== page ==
Human Rights Defenders kept away from the trial of Ales Bialiatski
Belarusian embassies have been refusing to give visas to members of human rights and international organizations planning to attend the trial of Ales Bialiatski, Director of the Viasna Human Rights Centre and Vice-President of the International Federation for Human Rights (FIDH).
Those prevented from being at the first day of the trial included the Deputy Director of Front Line Defenders and FIDH President, Souhayr Belhassen, and Honorary President, Patrick Baudouin
Dublin, Ireland, November 2, 2011 – As the trial of Human Rights Defender Ales Bialiatski opened today in Minsk Maskouski district court, Front Line Defenders Deputy Director Andrew Anderson remained in Dublin, unable to enter Belarus to meet with Bialiatski’s family members and colleagues at Human Rights Centre Viasna.
Ales Bialiatsky has been brought up on what are widely regarded as trumped up charges of tax evasion and faces up to seven years in prison. He is the chairman of Human Rights Centre ’Viasna’ (HRC ’Viasna’), one of biggest human rights groups in Belarus that works to defend and promote political, cultural and social rights. He is also the Vice-President of the International Federation for Human Rights (FIDH). Bialiatski was arrested on 4 August 2011 and charged with tax evasion. Belarus has not allowed Viasna to register since 2003, and has taken increasingly draconian steps to prevent freedom of assembly and association.
Front Line Defenders calls on the international community to push for Bialiatski’s immediate release and for the charges to be dropped, as well as for international media outlets to report on this story from what is commonly called “Europe’s last dictatorship.”
Andrew Anderson, upon learning of the denial of entry visa, issued a video statement from Dublin, and said: “It’s a sign of the desperation of the Belarus government that they continue to try to persecute anybody who speaks out in defense of human rights in Belarus.”
Front Line Defenders will do all it can to monitor the trial, despite the Belarusian authorities efforts to keep a curtain over what transpires in this trial.
Video of statment available here.
Paris-Geneva, Paris, November 2, 2011 - The Observatory for the Protection of Human Rights Defenders, a joint programme of the FIDH and the World Organisation Against Torture (OMCT) strongly condemn the refusal by the authorities of Belarus to grant FIDH President, Souhayr Belhassen, and Honorary President, Patrick Baudouin, visas to observe the trial of FIDH Vice-President, Ales Bialiatski, who is held in pre-trial detention since August 4, 2011 on charges of “serious tax evasion”.
As soon as Ales Bialiatski’s trial was scheduled for November 2 before Minsk Maskouski District Court, under the presidency of Judge Siarhei Bandarenka of Pershamaiski District Court, FIDH appointed a delegation composed of FIDH President, Souhayr Belhassen, Chief Executive Officer, Antoine Bernard, Honorary President, Patrick Baudouin and 2003 Nobel Peace Prize winner, Shirin Ebadi to attend the hearing in solidarity with its Vice-President and wrote to the Consulate of Belarus in Paris to apply for visas for its delegation. Thereafter, the Consulate of Belarus requested FIDH to fill in and append several documents, including an official invitation from a registered Belarus organisation, a letter from the French Ministry for Foreign Affairs to support the visa request in case the invitation was a copy, a recommendation letter from the Belarus Ministry of Foreign Affairs, and a recommendation letter from the Presiding Judge Siarhei Bandarenka himself. Such documents do not appear in the official list of documents to be provided for visa applications on the Belarus Consulate website.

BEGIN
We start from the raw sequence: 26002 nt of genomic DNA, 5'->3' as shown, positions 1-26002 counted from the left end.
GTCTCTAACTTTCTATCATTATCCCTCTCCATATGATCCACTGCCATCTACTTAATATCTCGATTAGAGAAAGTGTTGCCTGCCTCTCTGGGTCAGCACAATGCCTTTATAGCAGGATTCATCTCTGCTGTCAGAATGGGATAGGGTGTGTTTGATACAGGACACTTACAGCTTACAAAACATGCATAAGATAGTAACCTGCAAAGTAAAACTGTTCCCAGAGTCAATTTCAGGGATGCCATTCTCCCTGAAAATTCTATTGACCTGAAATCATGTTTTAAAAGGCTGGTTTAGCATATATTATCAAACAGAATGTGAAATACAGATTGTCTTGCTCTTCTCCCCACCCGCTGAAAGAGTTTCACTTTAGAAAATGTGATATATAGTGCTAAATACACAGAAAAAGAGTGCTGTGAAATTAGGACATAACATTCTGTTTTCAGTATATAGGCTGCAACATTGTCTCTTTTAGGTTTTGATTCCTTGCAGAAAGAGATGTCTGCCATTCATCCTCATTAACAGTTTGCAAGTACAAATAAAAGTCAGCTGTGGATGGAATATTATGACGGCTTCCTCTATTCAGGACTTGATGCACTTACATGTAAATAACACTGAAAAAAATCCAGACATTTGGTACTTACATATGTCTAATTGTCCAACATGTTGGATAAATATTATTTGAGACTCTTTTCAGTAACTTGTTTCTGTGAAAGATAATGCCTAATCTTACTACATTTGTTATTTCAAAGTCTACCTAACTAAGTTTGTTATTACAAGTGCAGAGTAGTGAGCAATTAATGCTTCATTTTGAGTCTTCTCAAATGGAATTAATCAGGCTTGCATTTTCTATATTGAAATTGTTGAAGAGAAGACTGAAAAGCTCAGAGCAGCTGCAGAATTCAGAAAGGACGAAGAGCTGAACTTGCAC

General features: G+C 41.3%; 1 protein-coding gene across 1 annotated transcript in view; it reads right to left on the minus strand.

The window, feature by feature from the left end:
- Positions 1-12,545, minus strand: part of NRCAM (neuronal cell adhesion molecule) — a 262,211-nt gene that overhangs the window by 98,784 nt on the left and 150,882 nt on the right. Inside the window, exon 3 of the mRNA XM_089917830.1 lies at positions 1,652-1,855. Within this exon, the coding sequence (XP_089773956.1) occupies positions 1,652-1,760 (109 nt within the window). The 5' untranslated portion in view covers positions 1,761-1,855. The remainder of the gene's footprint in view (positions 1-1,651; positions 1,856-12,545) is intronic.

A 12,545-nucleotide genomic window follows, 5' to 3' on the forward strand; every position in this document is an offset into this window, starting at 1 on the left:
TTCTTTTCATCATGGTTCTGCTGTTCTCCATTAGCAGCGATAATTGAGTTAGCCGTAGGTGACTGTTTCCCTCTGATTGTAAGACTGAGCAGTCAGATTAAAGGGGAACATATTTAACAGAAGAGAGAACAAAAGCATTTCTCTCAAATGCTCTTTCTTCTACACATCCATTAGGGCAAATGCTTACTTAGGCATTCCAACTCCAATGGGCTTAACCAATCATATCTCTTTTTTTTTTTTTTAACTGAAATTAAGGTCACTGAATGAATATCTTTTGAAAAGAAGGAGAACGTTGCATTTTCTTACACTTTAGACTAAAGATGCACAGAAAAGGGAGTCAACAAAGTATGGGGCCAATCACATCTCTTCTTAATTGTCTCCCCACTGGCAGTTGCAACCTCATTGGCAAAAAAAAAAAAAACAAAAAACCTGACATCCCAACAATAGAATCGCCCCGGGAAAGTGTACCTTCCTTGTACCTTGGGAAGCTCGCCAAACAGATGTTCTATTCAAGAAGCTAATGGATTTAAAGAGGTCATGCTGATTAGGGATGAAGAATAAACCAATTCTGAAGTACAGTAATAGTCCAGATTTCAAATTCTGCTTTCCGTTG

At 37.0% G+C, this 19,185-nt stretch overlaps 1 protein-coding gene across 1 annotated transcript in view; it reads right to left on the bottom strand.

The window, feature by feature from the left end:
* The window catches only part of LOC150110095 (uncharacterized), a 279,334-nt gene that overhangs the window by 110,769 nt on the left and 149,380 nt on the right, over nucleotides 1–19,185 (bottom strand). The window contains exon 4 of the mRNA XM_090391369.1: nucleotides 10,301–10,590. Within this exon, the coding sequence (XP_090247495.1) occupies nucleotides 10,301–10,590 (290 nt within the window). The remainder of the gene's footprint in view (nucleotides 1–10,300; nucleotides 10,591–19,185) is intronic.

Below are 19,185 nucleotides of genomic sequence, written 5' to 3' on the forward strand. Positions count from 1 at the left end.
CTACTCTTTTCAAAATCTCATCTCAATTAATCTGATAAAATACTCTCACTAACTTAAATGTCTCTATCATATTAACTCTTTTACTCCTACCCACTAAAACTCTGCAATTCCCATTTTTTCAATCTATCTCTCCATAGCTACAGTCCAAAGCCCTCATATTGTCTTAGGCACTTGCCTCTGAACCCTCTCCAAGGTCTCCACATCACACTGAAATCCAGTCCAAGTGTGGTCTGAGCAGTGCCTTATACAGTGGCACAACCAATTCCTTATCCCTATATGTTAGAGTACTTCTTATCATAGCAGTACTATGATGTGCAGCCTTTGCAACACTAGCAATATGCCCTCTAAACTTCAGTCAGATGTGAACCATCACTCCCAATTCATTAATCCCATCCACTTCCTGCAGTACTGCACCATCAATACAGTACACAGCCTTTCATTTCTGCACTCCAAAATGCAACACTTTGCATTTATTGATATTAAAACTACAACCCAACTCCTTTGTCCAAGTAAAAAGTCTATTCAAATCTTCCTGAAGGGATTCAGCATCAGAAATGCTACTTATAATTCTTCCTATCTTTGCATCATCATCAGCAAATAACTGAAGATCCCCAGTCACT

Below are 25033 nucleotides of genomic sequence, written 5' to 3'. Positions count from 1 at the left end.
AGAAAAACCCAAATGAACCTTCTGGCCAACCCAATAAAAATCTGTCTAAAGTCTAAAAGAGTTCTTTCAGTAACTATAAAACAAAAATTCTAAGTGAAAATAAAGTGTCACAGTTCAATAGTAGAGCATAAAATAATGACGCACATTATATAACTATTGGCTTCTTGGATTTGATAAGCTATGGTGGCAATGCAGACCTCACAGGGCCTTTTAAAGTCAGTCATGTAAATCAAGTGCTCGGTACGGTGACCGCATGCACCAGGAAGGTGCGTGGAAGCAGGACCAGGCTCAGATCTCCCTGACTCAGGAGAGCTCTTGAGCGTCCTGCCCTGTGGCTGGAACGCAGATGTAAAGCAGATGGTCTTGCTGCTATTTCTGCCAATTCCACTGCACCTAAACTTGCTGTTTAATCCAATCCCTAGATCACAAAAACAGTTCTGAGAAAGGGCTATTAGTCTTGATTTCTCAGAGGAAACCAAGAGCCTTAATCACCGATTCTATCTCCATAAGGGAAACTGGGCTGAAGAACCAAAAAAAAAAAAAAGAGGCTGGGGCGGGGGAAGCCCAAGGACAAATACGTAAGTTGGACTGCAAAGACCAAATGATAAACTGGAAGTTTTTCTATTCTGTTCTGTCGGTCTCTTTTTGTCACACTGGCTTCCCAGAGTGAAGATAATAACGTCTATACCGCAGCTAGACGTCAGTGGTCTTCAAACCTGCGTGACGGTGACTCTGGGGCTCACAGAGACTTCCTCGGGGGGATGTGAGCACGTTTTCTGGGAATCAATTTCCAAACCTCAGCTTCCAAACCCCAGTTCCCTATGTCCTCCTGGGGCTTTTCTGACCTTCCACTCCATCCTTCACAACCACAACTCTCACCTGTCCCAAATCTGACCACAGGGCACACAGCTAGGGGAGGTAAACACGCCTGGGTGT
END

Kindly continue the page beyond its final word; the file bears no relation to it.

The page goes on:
On October 31, 2011, two urgent visa applications, instead of the four, on behalf of FIDH President and Honorary President were submitted together with the full list of officially requested documentation. The Consulate of Belarus then informed FIDH representatives that it would be difficult to grant the requested visas as they already had more than 200 visa applications to process for November 1, 2011, from two teams of French sportsmen and a group of journalists. However, according to the official stamp put in the FIDH representatives’ passports, the authorities of Belarus rejected the applications on October 31, without providing any reason.
The Observatory takes note of this refusal by Belarus authorities to grant visas to FIDH President and Honorary President and considers it as another example of their constant violation of human rights defenders’ rights as well as a blatant demonstration that they fear that an independent observation of the trial of Ales Bialiatski would lead to the report of violations of the due process of law.
The Observatory urges the authorities to comply with Belarus’ commitments under Article 1 of the United Nations Declaration on Human Rights Defenders, which states that “everyone has the right, individually and in association with others, to promote and to strive for the protection and realization of human rights and fundamental freedoms at the national and international levels”. The Observatory calls upon the Belarusian State to release Ales Bialiatski immediately and drop all charges against him, as his detention and judicial harassment seem to merely aim at sanctioning his human rights activities.
For more information on this cases, please see: http://freeales.fidh.net/